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Moon Flatware: Polished Steel
José Joaquim Ribeiro & Cutipol
Select a Moon
Polished: Single 5-pc Set: $65
Polished: Serving Spoon + Carving Fork: $58
Polished: Carving Knife: $40
Polished: Salad Set: $54
Polished: Cake Server: $36
Polished: Soup Ladle: $26
$26 - $65
+ Cart

Less really is more. Though phrases like "modern classic" are often bandied about, the spare elongated shape of Cutipol's award-winning Moon Collection deserves the moniker. This precisely-balanced, minimalist flatware fashioned in the highest-quality 18/10 stainless steel effortlessly graces any table. Cutipol is made by artisans in the village of Sao Martinho de Sande, Portugal, where designer José Joaquim Ribeiro now helms the heritage house that has endured for 3 generations. An unwavering attention to ergonomics, engineering and aesthetics is reflected in this beautifully rendered collection, as well as all of the Cutipol range. Dishwasher safe.

  • 5-Piece Setting (knife): 8.75" l (22.3cm)
  • Serving Spoon + Carving Fork Set: 10.25" l (26cm)
  • Salad Set: 11.5" l (29.2cm)
  • Carving Knife: 11" l (27.9cm)
  • Cake Server: 10" l (25.4cm)
  • 5-Piece Set comprises a serrated dinner knife, dinner fork, tablespoon, dessert fork, dessert spoon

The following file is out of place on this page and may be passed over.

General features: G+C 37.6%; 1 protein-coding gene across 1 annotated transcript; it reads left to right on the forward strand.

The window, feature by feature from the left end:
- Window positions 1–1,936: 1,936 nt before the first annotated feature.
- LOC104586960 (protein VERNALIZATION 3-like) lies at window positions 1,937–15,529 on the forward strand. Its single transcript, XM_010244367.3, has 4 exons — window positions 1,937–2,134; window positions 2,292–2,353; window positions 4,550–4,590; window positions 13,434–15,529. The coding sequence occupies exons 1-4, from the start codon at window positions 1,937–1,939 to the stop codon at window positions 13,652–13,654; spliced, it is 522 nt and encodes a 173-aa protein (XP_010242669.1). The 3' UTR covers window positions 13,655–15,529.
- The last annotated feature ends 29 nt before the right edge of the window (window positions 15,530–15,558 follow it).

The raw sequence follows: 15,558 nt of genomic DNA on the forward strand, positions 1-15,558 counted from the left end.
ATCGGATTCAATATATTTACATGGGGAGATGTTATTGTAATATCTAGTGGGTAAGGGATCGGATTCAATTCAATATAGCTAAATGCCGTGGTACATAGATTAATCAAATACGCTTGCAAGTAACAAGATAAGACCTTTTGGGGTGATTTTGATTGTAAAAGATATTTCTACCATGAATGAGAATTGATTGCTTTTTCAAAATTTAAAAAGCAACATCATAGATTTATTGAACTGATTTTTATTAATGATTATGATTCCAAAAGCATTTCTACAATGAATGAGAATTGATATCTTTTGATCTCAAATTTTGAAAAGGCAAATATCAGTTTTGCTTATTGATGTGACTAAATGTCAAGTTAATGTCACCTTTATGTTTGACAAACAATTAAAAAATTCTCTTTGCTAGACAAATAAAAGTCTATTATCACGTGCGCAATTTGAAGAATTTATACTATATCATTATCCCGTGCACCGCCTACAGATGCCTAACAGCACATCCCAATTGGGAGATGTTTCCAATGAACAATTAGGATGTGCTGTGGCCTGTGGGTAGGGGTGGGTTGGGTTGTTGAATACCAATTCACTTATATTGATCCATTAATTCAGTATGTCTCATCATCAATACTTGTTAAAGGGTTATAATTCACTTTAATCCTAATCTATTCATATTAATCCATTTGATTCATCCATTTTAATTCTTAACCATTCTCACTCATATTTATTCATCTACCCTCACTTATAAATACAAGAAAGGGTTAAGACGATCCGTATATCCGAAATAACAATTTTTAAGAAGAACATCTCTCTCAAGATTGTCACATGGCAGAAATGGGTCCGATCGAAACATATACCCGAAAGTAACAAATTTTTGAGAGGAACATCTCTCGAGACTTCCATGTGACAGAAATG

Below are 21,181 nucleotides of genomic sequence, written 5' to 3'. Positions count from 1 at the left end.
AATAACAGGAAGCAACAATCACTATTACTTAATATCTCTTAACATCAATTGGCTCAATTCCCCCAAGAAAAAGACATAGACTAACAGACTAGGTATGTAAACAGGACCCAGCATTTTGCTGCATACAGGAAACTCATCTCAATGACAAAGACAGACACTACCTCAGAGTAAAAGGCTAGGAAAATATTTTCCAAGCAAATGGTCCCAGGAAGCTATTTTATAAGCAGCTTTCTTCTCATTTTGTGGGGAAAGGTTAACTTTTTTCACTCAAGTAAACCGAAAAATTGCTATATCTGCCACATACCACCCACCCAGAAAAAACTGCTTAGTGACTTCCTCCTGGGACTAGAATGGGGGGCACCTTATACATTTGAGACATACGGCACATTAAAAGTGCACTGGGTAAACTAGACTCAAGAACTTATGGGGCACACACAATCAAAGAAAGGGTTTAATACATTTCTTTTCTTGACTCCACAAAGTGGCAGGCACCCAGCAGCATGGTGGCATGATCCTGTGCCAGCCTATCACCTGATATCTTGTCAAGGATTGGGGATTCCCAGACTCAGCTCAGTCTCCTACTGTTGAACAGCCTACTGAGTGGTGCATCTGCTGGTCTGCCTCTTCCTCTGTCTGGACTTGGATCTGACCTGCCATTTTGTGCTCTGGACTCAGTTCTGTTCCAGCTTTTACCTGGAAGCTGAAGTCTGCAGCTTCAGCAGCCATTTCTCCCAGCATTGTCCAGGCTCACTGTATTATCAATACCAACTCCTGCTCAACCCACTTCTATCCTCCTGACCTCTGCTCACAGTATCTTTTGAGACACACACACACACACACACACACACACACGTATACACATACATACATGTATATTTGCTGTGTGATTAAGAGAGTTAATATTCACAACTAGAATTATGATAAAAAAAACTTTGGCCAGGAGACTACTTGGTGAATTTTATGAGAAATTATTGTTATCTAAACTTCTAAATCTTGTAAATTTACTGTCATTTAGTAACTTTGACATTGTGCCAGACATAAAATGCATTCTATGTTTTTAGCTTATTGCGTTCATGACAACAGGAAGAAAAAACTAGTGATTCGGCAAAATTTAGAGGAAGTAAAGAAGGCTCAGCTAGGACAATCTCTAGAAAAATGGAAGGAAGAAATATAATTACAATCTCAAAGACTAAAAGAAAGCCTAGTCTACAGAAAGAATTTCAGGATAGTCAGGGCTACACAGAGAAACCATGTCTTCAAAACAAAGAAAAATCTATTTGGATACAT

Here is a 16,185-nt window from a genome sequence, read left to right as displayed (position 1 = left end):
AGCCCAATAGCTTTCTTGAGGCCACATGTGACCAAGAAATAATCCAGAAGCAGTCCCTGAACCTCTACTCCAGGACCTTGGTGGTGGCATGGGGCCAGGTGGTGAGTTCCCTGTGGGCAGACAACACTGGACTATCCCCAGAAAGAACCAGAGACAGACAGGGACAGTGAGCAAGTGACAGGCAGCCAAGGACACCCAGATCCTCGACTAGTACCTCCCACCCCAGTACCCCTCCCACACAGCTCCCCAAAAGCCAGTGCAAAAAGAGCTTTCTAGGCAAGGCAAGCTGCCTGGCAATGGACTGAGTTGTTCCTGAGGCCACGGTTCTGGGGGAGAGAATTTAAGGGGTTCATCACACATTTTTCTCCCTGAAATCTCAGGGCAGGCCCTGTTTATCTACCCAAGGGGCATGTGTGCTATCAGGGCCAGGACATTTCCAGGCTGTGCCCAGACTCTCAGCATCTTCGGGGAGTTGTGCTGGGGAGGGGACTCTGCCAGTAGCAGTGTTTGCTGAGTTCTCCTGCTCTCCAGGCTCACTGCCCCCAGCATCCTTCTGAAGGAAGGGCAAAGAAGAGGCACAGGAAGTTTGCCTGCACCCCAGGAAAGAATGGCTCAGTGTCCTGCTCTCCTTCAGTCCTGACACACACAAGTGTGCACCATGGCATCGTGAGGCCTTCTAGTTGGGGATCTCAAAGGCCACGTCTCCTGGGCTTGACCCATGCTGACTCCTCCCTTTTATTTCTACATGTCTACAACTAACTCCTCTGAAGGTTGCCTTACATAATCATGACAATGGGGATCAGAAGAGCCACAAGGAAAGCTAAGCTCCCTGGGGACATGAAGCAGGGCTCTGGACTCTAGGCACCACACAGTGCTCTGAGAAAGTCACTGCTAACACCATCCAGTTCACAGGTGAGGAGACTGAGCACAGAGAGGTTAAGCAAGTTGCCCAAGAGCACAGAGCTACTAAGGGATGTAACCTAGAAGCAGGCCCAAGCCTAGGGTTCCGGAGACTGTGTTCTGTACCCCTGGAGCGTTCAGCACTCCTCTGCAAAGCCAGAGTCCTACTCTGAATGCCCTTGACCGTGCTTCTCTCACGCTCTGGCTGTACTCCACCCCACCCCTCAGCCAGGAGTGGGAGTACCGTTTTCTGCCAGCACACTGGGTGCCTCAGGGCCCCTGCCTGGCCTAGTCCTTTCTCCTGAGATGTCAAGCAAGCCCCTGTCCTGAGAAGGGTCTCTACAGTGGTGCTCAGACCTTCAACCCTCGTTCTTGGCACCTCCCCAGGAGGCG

• Dishwasher safe
  • 18/10 Stainless steel
  • Branded black box


“Almost everyone was involved in making forks” in the northern Portugal village of São Martinho de Sande a century ago, says Cutipol’s David Ribeiro explaining the origins of his family’s artisanal cutlery brand. Streams and rivers in the region powered the local mills for polishing and David’s grandfather found work in the burgeoning trade as a garfeiro, shaping metal cutlery by hand. “The angle of the fork was achieved by the use of a hammer,” David says.

From those humble beginnings, Cutipol was founded in 1964 by his father and today David, who handles PR duties, runs the company with his third-generation siblings José Joaquim, who heads design, and Ana Ribeiro, who focuses on retail development. They all started out as teenagers who spent summers working in the factory to earn pocket money and later oversaw the introduction of computer-aided technology. But even with 21st Century robotics at work, they still adhere to the family legacy of fine meticulous craftsmanship.